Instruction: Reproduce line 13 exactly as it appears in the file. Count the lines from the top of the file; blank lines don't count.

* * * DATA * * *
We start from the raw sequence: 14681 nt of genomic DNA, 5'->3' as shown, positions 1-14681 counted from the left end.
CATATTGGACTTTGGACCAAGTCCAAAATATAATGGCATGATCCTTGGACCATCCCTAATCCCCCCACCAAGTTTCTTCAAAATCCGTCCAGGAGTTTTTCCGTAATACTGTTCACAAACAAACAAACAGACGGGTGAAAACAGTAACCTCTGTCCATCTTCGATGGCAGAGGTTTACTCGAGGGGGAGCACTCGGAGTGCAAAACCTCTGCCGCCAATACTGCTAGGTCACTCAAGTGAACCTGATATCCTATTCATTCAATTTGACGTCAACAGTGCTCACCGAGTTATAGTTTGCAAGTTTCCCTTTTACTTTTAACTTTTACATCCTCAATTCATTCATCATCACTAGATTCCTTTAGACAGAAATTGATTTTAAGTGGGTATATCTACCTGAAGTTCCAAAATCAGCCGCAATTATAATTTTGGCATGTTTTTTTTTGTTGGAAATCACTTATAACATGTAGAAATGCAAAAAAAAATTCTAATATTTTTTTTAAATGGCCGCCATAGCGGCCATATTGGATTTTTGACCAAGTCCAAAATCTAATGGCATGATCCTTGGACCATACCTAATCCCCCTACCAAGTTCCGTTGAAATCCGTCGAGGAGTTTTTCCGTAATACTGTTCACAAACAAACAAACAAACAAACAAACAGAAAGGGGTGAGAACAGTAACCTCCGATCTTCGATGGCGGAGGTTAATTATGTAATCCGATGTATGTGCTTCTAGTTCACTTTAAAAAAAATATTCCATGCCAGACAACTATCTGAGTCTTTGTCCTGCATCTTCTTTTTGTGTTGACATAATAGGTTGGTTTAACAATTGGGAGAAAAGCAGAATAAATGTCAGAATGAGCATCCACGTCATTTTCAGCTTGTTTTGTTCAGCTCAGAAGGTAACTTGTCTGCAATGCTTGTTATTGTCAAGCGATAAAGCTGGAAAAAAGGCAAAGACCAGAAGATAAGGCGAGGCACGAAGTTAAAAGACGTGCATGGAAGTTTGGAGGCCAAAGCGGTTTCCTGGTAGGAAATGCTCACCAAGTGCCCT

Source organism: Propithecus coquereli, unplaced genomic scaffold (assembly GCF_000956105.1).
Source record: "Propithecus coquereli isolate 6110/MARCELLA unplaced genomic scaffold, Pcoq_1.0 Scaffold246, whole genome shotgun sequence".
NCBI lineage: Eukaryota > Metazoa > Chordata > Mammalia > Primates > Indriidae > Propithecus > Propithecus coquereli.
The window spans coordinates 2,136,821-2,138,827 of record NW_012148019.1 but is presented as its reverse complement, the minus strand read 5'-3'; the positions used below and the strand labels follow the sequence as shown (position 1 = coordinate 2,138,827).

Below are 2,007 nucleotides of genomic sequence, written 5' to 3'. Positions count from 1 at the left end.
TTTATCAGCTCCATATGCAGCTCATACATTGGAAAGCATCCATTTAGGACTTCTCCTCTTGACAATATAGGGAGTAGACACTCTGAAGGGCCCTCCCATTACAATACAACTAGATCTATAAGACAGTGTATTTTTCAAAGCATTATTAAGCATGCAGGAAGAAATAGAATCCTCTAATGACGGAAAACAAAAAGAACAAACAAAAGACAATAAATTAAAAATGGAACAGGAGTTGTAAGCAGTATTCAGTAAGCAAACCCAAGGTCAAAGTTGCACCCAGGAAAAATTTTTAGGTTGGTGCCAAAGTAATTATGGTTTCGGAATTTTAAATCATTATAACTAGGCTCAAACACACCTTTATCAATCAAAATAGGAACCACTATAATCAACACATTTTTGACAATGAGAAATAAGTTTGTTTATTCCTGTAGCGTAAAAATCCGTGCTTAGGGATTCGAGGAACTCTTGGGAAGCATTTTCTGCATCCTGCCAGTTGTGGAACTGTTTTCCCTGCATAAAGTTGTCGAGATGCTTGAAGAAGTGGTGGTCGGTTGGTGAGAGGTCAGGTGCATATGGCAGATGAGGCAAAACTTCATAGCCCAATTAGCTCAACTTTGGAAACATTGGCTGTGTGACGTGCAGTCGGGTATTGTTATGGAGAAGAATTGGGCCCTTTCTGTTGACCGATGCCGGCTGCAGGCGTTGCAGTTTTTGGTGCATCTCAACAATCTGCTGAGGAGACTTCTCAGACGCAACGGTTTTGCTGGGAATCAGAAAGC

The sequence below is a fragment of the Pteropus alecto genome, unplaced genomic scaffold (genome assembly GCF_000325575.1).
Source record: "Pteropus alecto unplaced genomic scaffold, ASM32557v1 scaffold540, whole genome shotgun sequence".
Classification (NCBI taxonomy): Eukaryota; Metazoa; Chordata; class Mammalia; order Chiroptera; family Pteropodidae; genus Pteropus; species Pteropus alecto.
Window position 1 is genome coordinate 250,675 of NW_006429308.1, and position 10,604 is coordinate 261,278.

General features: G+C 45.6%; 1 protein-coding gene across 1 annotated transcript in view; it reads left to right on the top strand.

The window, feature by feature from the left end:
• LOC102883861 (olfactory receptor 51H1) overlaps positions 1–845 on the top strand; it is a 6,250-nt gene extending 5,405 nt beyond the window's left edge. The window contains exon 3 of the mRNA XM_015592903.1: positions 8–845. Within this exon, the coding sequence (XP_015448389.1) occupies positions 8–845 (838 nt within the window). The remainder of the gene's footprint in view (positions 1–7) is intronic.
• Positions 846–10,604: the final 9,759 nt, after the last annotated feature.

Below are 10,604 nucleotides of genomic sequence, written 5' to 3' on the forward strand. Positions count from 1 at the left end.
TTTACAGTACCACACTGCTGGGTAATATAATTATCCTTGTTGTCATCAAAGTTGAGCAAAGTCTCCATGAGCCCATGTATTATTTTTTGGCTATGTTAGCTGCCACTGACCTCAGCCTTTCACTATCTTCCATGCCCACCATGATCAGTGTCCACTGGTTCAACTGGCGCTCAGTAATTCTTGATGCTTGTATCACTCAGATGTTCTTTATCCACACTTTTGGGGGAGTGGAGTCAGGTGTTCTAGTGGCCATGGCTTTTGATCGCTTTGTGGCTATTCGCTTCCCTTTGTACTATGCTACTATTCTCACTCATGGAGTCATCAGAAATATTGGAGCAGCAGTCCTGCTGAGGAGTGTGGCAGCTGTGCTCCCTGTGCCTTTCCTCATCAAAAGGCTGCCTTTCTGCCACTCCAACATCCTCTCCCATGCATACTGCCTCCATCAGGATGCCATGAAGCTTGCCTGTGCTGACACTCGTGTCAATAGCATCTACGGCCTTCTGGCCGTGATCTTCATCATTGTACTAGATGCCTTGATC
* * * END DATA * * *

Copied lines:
General features: G+C 45.6%; 1 protein-coding gene across 1 annotated transcript in view; it reads left to right on the top strand.